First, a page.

Here are the week's best releases from the pop-culture universe:

DVD -- Inland Empire: David Lynch's latest mind-fuck is about an actress who falls a little too deep into her latest movie. We think. Like most of the director's films, interpretation is left to the viewer. Either way, it's a stunning work. Disc extras include more than an hour's worth of additional scenes and a segment in which Lynch cooks dinner -- shot in black-and-white, and with his trademark ominous hum rattling on the soundtrack. It's like the Food Network from hell.

CD -- Absolute Garbage: This compilation gathers 17 songs by the world's best Wisconsin-based band fronted by a sexy Scot. Singer Shirley Manson was Garbage's focal point (check out the companion DVD, which is available separately), but it's the loops-lovin' musicians who gave fuel to songs like "Vow" and "Queer." Drummer Butch Vig (who produced Nirvana, Smashing Pumpkins, and other '90s alt-rock giants) piled on the beats -- which skim the line between pop sass and electronic thrash.

VIDEO GAME -- Hot Shots Tennis: Don't let the anime-style animation and cute backdrops fool you -- this is one fierce sim (for the PlayStation 2). Gamers can unlock 10 courts and more than a dozen characters. Intense training yields super skills -- which come in handy in single-player mode. Two- and four-player matches are even more addictive. Besides, we really love characters who think happy thoughts about bunnies between serves.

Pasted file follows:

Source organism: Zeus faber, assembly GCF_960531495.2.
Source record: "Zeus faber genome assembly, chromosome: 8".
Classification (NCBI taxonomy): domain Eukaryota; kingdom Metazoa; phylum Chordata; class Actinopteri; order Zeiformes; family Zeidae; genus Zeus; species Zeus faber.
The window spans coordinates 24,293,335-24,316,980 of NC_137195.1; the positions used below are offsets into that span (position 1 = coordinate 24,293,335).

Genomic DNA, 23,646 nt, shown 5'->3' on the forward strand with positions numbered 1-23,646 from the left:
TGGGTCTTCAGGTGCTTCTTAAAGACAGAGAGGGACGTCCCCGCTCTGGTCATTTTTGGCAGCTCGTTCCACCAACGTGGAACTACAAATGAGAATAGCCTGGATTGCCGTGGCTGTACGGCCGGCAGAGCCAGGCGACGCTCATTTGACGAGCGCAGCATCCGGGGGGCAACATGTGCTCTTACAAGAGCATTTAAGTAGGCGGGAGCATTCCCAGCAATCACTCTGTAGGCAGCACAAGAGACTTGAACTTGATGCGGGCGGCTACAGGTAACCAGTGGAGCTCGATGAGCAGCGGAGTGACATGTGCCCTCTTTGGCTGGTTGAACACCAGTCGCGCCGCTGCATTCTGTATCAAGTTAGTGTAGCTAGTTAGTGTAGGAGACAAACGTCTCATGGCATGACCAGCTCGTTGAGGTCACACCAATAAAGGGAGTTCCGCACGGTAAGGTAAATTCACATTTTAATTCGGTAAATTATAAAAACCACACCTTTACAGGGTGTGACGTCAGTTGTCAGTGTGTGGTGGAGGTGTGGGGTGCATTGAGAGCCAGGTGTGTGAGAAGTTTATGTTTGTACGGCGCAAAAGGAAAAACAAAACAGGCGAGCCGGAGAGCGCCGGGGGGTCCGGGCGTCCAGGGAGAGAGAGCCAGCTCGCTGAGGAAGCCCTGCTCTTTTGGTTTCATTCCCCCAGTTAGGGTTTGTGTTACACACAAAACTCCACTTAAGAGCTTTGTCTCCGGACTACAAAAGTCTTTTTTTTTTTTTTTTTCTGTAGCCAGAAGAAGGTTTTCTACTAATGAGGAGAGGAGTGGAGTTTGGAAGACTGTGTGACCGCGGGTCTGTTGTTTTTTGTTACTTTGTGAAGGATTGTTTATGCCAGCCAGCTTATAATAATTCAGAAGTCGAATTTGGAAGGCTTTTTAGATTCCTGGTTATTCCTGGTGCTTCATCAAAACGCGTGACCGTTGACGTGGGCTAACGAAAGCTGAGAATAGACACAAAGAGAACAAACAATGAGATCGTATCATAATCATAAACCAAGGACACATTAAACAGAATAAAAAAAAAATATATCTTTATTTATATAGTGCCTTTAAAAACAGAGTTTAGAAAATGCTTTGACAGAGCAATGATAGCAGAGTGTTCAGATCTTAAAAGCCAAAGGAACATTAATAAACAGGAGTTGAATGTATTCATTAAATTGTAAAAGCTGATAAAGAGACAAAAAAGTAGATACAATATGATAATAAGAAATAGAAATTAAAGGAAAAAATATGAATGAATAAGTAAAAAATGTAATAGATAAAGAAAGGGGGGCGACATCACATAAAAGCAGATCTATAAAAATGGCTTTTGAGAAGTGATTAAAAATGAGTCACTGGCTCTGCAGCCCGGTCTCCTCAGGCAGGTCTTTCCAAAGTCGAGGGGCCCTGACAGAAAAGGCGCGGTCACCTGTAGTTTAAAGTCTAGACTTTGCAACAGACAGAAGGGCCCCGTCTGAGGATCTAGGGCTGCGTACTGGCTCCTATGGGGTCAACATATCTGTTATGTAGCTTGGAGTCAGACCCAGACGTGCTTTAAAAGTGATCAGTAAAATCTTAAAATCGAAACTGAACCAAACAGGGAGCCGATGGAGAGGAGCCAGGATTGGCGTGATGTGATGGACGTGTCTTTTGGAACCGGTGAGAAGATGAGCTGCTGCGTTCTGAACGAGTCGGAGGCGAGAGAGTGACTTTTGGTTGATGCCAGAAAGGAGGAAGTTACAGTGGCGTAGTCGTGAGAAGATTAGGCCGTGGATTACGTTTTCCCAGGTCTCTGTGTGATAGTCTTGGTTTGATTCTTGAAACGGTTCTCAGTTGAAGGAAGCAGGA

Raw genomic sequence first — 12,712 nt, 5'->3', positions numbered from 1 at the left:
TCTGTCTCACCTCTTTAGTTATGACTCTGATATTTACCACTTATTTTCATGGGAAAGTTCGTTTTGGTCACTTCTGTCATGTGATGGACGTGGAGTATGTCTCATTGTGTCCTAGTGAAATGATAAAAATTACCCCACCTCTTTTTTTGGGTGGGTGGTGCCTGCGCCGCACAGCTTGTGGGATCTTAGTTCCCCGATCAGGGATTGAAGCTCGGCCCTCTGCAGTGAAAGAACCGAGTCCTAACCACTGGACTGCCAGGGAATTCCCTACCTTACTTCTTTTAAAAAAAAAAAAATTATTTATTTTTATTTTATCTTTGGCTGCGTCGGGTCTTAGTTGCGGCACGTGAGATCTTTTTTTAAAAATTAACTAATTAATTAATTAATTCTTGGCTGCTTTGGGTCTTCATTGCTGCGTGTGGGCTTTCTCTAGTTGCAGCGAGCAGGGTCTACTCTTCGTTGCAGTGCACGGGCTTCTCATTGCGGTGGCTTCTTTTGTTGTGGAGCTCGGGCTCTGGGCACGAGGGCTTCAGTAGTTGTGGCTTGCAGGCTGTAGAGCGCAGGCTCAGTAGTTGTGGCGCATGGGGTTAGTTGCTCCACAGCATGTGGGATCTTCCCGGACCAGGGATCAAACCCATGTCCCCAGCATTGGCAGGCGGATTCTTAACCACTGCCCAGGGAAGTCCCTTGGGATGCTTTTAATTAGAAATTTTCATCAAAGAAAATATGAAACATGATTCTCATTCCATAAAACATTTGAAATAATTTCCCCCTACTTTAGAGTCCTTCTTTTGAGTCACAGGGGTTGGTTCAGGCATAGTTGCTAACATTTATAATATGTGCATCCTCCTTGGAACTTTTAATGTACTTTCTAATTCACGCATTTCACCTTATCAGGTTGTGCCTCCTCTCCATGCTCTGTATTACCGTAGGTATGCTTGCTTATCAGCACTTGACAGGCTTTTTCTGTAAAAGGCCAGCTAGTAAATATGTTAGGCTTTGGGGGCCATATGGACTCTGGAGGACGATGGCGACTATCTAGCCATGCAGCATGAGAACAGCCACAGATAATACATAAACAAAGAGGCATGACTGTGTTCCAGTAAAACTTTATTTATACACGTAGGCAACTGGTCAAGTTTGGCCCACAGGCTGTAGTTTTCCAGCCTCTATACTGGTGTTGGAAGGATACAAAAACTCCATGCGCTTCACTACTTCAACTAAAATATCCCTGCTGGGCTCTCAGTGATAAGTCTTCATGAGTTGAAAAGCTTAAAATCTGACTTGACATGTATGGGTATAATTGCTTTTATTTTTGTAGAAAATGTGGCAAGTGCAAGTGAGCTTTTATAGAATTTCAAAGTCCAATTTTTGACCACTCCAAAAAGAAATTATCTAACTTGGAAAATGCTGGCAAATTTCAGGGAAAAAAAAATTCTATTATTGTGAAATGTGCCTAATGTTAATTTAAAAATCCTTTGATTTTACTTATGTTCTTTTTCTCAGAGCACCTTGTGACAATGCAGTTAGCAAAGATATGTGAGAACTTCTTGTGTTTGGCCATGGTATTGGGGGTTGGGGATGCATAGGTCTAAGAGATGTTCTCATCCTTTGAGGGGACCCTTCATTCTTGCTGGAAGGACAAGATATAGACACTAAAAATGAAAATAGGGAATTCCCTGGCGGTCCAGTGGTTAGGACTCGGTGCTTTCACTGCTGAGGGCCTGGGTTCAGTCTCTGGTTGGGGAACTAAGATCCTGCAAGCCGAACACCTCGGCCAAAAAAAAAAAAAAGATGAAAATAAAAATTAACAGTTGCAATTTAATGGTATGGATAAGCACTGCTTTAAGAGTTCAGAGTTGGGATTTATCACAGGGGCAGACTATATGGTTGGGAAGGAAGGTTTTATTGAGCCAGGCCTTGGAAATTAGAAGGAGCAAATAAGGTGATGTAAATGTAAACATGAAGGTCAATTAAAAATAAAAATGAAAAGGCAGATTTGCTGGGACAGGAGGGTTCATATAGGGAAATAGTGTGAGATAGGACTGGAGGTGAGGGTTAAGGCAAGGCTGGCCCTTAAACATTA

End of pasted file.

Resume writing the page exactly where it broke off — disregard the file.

CD -- Those the Brokes: The British pop hippies in the Magic Numbers -- two pairs of hirsute brothers and sisters -- cram hook after hook onto their second album of plaintive love songs. Sixties nostalgia runs through the grooves -- part of the record was made in Woodstock, New York, and the nimble, organic tunes recall the best folk rock of the era -- yet there's nothing out there that sounds quite like it.

BOOK -- TV Year Volume 1: The Prime Time 2005-2006 Season: John Kenneth Muir's stat-heavy read details more than 200 dramas, comedies, game shows, and reality programs that you may or may not have seen. It's a valuable reference volume -- anyone remember Pepper Dennis? But it's best for spotting small-screen bombs like Freddie and Tuesday Night Book Club, which was canceled after a mere two weeks.

COURTESY FLUSH, PLEASE -- Space: 1999 30th Anniversary Edition: This DVD set collects all 48 episodes of the cult sci-fi TV show. You can't fault it for jumping on the Star Wars bandwagon -- it actually debuted two years before George Lucas' crew. But its bantha-like pace and technobabble would tempt even Obi-Wan to join the dark side. It makes the laborious Star Trek look like Transformers.